Our youth is often the time period that most informs our musical tastes as adults. And the Balsa Glider’s sound is indicative of the alternative rock and jangle pop styles that surfaced in Southern college towns in the `80s and `90s as alt-rock was beginning to really grab hold of the mainstream. While Chapel Hill (where the band members met) was gathering indie cred for bands like Archers of Loaf and Superchunk, the members of Balsa Gliders were collecting professional degrees. Its members are all grown up now. Their day jobs include banker, lawyer, doctor, and Episcopal priest. But those years spent absorbing the Southeastern sounds of R.E.M. and Let’s Active certainly color its brand of rock nearly twenty years later.
A lot of bands of that era come to mind when I listen to its new EP “Photographic Friends.” The matter-of-fact vocal delivery with a slight whine reminds me of Sonic Youth’s Thurston Moore or Pavement’s Stephen Malkmus crossed with Son Volt’s Jay Farrar, but without the slacker quality of those voices. The material ranges from bright, hopping jangle pop to more introspective.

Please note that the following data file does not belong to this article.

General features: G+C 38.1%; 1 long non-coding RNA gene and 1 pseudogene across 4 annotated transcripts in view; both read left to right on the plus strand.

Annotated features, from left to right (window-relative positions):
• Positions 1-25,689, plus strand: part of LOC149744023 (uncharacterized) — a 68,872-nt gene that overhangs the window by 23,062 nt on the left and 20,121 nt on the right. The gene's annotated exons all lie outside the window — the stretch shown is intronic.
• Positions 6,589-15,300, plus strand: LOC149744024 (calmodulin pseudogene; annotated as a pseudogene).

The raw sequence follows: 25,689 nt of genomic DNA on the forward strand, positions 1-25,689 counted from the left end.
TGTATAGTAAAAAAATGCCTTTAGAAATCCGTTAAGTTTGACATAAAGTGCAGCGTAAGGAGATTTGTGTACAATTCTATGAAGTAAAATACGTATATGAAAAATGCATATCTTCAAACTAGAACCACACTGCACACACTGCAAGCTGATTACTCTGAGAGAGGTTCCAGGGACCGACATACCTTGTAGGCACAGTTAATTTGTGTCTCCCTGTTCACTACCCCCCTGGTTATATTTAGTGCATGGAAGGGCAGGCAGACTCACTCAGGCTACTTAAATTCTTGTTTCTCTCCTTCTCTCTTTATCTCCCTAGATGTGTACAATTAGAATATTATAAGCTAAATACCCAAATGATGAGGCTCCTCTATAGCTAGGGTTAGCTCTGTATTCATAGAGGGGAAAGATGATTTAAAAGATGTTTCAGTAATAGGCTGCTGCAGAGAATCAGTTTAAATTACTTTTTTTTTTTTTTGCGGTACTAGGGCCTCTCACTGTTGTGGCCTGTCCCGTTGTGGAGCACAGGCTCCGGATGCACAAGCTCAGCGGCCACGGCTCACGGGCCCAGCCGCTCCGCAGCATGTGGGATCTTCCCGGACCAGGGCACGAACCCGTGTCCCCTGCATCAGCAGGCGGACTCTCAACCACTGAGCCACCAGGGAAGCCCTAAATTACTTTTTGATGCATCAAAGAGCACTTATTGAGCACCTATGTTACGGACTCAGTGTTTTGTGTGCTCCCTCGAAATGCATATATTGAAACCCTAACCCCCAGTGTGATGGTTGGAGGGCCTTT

You get a sense of nostalgia from the lyrics too - maybe some of the characters the group sings about are inspired by those from its past? The lyrics are like clever little puzzles hidden beneath bouncy pop songs that the listener can piece together with multiple listens. They aren’t necessarily cloaked in mystery, but include colorful details that flesh out their subjects. “Cable Came to Kinston” is pretty obvious, but that’s why I like it. There are also subtle musical touches as well such as the keys (which get a zippy solo) and backing “oohs” of the opening track “Cooleemee Girl” or the fluttery guitar picking as “Man the Mountain” builds to a close.
Producer Greg Elkins who has worked with Whiskeytown, Chris Stamey, and Birds of Avalon adds to the raw authenticity of the record.
The Raleigh-based sextet keeps two feet firmly planted in Charlotte (those of drummer Chuck Price) and the band’s main songwriter and vocalist Charles Marshall grew up in Charlotte and has family here. What’s becoming its annual winter show at Visulite Theatre is sort of a homecoming. The group, who got its start in DC, is back in Charlotte Thursday, December 15 at the Visulite with Yates Dew. Tickets are $10. Show starts at 8:45 p.m. 704-358-9200; www.visulite.com.